A Comparison of Polygenic Contribution to Autism Spectrum Disorder Using Common, Rare and Copy Number Variants

Friday, May 13, 2016: 11:30 AM-1:30 PM
Hall A (Baltimore Convention Center)
K. Benke1, B. Sheppard2, K. M. Bakulski3, A. B. Singer3, C. Shu4, C. Ladd-Acosta5, C. J. Newschaffer6 and M. D. Fallin7, (1)Mental Health, Johns Hopkins School of Public Health, Baltimore, MD, (2)Johns Hopkins School of Public Health, Baltimore, MD, (3)Johns Hopkins Bloomberg School of Public Health, Baltimore, MD, (4)Mental Health, Johns Hopkins Bloomberg School of Public Health, Baltimore, MD, (5)Department of Epidemiology, Johns Hopkins Bloomberg School of Public Health, Baltimore, MD, (6)A.J. Drexel Autism Institute, Philadelphia, PA, (7)Wendy Klag Center for Autism and Developmental Disabilities, JHBSPH, Baltimore, MD

Background:  Current evidence suggests that the genetic contribution to autism spectrum disorder (ASD) is polygenic, consisting of small, accumulating effects of many variants.  While some of the contribution may come from rare single variant mutations or rare copy number variation, the summation of modest effects among common variants is still likely to be important.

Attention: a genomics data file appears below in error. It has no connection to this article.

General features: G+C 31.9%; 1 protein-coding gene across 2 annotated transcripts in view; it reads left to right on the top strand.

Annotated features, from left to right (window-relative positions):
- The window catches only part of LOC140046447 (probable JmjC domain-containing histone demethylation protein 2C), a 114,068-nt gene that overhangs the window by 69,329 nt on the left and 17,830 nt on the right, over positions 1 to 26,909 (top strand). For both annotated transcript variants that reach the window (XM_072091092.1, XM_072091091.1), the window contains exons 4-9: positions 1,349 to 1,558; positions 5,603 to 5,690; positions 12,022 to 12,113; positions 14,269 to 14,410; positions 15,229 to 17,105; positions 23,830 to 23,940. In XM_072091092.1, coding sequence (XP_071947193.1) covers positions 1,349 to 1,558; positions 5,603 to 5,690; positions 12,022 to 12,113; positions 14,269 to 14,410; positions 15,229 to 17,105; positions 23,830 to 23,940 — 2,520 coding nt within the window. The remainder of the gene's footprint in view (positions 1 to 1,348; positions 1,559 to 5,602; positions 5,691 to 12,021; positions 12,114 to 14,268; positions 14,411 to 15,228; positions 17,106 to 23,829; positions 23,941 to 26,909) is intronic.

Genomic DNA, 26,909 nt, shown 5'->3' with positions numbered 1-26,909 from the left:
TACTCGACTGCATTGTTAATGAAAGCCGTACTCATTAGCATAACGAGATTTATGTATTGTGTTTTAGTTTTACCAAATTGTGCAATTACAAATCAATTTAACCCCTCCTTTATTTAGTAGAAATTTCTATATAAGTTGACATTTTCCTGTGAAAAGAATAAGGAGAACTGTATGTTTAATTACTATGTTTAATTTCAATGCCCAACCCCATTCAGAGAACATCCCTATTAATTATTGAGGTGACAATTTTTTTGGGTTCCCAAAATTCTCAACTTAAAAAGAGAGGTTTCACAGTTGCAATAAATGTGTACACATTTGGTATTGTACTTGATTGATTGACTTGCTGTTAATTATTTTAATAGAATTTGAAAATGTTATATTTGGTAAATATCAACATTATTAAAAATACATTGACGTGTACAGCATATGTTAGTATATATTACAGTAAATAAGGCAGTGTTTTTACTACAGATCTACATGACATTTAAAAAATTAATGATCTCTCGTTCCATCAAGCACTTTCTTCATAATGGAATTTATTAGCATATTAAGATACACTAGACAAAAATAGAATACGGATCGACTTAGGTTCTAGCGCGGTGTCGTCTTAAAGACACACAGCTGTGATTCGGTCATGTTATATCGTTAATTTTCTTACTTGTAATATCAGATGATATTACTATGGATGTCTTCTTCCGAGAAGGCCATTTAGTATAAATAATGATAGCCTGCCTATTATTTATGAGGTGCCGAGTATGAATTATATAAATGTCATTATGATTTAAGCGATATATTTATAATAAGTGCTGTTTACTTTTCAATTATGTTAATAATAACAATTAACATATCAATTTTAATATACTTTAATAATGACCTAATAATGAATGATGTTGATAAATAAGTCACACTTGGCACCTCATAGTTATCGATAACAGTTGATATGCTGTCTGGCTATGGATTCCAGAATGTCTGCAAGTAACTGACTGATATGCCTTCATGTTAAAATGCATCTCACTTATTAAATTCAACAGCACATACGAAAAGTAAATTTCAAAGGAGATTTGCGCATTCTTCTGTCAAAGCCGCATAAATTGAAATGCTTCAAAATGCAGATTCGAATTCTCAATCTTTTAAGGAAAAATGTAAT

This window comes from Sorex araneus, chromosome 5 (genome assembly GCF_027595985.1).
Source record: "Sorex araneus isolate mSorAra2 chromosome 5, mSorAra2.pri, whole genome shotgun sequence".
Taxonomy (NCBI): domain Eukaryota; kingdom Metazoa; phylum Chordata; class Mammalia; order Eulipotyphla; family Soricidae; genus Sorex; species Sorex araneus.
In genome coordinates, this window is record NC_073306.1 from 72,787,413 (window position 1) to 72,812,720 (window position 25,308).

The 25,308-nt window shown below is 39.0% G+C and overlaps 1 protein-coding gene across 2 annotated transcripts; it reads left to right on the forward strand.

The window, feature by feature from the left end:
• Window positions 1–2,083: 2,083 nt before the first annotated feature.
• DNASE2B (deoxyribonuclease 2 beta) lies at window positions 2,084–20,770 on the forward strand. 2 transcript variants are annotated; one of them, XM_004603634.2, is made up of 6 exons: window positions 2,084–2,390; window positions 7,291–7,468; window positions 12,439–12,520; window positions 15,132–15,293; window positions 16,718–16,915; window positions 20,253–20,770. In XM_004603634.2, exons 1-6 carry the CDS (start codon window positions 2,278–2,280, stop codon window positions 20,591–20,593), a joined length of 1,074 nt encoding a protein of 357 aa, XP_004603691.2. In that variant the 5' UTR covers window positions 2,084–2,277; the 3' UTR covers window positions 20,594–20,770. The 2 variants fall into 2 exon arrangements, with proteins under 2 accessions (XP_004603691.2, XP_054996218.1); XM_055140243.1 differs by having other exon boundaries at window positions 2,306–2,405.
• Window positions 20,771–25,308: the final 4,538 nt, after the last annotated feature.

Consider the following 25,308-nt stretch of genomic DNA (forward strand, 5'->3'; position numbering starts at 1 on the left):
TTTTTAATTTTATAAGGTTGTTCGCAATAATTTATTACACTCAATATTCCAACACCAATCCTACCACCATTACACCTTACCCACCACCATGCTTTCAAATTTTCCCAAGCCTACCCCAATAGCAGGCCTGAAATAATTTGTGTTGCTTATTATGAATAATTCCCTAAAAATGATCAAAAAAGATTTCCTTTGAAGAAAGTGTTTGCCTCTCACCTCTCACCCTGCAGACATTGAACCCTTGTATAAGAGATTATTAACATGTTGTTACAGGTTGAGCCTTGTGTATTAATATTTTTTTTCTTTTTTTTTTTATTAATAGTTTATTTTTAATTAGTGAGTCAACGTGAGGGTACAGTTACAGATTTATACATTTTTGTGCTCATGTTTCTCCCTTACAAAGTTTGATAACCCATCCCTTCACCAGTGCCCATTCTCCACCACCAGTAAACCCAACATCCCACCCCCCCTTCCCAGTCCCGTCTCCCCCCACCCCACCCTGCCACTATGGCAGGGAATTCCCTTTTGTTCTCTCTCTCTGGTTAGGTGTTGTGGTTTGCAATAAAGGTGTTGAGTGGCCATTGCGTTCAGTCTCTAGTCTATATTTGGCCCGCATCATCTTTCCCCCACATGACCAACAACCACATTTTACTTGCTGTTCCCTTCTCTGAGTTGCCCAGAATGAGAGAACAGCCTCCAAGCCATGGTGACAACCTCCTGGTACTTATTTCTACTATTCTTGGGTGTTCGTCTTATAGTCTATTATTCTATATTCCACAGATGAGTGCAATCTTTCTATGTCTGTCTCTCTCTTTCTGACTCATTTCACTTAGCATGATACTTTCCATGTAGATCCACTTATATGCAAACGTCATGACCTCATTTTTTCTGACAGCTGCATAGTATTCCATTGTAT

Objectives:  To create polygenic risk scores (PRS) using large sample results from the Psychiatric Genomics Consortia (PGC) mega-analysis for ASD using genome-wide genotype data from the Study to Explore Early Development (SEED), a multi-site case-control study and compare the performance of these PRS to scores calculated from copy number variant burden, rare variant burden, or other combined metrics.

Methods: We have created a polygenic risk score, derived from discovery results available from the PGC for ASD, using measured genotypes in SEED to investigate the interplay of genetic and environmental risk factors that underlie disease risk.  We will further create a score reflective of the burden of rare variation (using 1000 genomes imputed data) and rare copy number variation burden (using Penn CNV calls).  Correlations among the three scores, their potential interactions, and their ability to classify membership into case status will be explored.  

Results:  The association of the common variant PRS with ASD status was significant, but appeared to be due to confounding by genetic ancestry. We will present results adjusted for ancestry as well as comparisons with rare-variant based scores.

Conclusions:  This is the first effort to our knowledge to investigate multiple polygenic scores in ASD.  Our results can shed light on whether rare, common and CNV burden are correlated or represent independent contributions to the risk of autism.

See more of: Genetics
See more of: Genetics